Dust mites love to nest in bedding and fabric-covered furniture. They also feed on dead skin cells from humans and pets alike.

They can cause symptoms that look a lot like seasonal allergies or asthma: coughing, sneezing, itchy eyes, and trouble breathing.

It's a good idea to wash your bedding in hot water and dry on high heat at least twice per month. This will cut down on the number of dust mites that nest in your pillow and blankets, robbing them of the chance to reproduce.

If you suspect that you have a dust mite problem, you should talk to your local HVAC company about getting high-power, anti-allergy air filters. You might also want to install an air filtration system that treats all of the air in your home.

Cleaning Products

No conversation about air quality would be complete without mentioning the most common indoor air pollutant: cleaning products.

You may not realize it, but many cleaning products include toxic chemicals. Using some air fresheners and furniture polishes may end up making your asthma worse.

The problem with harsh cleaning products is that their residue can get trapped in your HVAC system, impacting your breathing long after you're done using them.

Try to find "green" cleaning chemicals that get the job done without using chemicals. Surprisingly, baking soda and vinegar perform well on almost any cleaning task.

You can even wash mirrors and windows with vinegar! Check your local health food store for more eco-friendly cleaning products.

How You Can Improve Indoor Air Quality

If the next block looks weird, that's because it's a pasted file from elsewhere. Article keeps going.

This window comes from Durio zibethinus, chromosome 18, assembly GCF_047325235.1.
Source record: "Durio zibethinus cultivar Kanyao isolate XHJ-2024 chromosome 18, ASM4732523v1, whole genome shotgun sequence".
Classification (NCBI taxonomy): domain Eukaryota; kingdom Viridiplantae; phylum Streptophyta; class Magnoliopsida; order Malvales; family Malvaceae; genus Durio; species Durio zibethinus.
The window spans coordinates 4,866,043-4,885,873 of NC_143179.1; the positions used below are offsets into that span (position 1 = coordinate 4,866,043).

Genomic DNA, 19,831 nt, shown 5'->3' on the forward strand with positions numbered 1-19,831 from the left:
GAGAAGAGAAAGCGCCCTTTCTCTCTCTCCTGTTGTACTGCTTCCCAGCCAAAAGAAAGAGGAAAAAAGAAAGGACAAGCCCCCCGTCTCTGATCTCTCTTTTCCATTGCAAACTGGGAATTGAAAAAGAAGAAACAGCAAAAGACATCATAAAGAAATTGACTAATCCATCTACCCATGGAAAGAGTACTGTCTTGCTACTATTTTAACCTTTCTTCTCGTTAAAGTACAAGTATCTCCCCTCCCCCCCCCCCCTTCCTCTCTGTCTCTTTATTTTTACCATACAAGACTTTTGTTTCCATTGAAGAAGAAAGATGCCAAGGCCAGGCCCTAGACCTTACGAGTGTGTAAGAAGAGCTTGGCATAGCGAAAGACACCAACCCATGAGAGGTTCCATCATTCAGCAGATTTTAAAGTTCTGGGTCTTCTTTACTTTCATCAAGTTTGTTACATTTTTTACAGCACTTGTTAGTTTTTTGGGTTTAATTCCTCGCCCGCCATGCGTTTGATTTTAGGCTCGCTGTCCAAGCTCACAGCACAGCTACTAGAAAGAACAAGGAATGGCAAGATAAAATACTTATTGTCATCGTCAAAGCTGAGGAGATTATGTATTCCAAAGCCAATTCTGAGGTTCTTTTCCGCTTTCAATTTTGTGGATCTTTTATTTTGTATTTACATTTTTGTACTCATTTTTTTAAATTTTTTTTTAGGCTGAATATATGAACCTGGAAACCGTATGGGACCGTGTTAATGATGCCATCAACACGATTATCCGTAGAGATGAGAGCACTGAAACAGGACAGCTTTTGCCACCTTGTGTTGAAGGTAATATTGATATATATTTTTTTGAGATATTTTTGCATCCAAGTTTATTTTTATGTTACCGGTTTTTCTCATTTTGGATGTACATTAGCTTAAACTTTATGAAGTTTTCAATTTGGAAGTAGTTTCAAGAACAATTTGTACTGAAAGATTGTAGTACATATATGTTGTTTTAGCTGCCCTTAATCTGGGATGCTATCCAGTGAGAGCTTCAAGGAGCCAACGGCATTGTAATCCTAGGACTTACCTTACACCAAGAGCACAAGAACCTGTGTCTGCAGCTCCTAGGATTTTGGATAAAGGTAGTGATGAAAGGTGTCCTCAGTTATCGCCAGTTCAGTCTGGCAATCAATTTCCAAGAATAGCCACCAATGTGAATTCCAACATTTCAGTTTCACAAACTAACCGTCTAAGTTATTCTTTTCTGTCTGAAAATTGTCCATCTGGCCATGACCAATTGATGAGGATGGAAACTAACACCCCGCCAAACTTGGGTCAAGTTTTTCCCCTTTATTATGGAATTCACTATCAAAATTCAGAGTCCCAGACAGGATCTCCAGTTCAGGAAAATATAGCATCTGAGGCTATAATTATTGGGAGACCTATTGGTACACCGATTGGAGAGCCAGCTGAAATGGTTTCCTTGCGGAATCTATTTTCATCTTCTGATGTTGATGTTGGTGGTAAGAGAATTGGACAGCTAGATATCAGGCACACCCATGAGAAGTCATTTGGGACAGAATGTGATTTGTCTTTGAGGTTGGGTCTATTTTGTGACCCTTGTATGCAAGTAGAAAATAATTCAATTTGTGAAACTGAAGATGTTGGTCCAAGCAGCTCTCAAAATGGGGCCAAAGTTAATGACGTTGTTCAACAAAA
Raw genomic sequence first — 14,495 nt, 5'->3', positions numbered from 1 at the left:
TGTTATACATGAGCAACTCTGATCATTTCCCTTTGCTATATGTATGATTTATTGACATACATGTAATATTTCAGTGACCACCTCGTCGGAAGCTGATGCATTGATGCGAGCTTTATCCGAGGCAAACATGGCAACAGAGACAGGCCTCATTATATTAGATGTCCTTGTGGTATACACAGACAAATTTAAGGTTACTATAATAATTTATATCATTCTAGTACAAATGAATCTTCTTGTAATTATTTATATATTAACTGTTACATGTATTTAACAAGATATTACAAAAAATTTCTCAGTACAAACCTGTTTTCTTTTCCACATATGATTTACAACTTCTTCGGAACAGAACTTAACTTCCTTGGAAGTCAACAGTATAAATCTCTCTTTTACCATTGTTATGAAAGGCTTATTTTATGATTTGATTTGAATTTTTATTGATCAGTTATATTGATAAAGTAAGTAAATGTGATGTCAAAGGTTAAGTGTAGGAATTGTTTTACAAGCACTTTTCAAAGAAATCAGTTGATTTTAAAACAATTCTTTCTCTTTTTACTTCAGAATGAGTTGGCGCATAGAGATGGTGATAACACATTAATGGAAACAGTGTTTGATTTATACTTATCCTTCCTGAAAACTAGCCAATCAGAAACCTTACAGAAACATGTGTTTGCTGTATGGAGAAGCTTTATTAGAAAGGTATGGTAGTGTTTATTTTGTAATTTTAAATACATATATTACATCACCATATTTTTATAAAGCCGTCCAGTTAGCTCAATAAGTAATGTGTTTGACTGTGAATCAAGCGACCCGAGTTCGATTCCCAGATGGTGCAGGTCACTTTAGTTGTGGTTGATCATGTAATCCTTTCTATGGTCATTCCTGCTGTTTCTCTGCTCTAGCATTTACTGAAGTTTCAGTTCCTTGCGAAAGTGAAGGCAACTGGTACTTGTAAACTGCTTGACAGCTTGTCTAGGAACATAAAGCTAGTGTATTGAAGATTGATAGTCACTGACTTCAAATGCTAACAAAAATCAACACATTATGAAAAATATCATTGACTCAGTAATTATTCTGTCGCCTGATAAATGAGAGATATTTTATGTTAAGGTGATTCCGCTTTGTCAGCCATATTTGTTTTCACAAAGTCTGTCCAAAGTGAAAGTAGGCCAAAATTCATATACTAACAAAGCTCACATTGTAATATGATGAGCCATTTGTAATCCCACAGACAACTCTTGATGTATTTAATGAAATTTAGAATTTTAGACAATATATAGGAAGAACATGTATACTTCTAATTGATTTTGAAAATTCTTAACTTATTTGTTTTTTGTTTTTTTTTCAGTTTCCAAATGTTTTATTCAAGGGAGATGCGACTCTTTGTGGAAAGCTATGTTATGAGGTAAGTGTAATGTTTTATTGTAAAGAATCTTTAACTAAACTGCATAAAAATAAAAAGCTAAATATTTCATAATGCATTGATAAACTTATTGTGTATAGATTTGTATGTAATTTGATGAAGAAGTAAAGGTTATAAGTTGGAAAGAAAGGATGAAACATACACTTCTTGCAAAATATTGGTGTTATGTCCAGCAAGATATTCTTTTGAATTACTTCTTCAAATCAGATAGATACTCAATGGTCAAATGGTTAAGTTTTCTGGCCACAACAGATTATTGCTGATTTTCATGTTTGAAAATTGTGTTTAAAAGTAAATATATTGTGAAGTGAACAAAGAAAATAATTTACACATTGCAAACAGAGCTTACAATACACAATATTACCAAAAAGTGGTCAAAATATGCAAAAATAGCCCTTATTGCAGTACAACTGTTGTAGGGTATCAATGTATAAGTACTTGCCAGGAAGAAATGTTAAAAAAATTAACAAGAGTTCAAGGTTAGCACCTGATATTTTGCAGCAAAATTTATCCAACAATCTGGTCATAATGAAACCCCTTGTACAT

Improving your indoor air quality is a process, but it doesn't have to be difficult. Talk to your HVAC contractor about your concerns and let them investigate the state of your ducts, furnace, and central air.

Here are a few quick ways to improve the air in your home until you can get the HVAC team out to inspect your property.

vacuum up dust

Dusting and Cleaning

The first thing to do before you have an HVAC inspection is to thoroughly mop, dust, and vacuum your home. If you can, use a vacuum bag that has an anti-allergen filter on it.

The best way to clean your home is to start by dusting the walls. If you start at the top of every room and work your way down to the floor, you'll trap more dust in your mop.

One great way to trap dust is by wetting a microfiber cloth. They're great for mopping and dusting because all you have to use is water.

You can skip heavy-duty cleaning chemicals when you have a microfiber mop or cloth.

If you have pets, wash all pet bedding and dry on high heat. Do the same for all of the bedding in your home, including living room pillows.

Getting Regular HVAC Checkups

Wondering how to improve air quality and save money? Getting regular maintenance on your HVAC system will save you money in the long run.

Ideally, you should get your system looked at at least twice per year. You should get your digital thermostat calibrated before winter hits and get your furnace evaluated at the same time.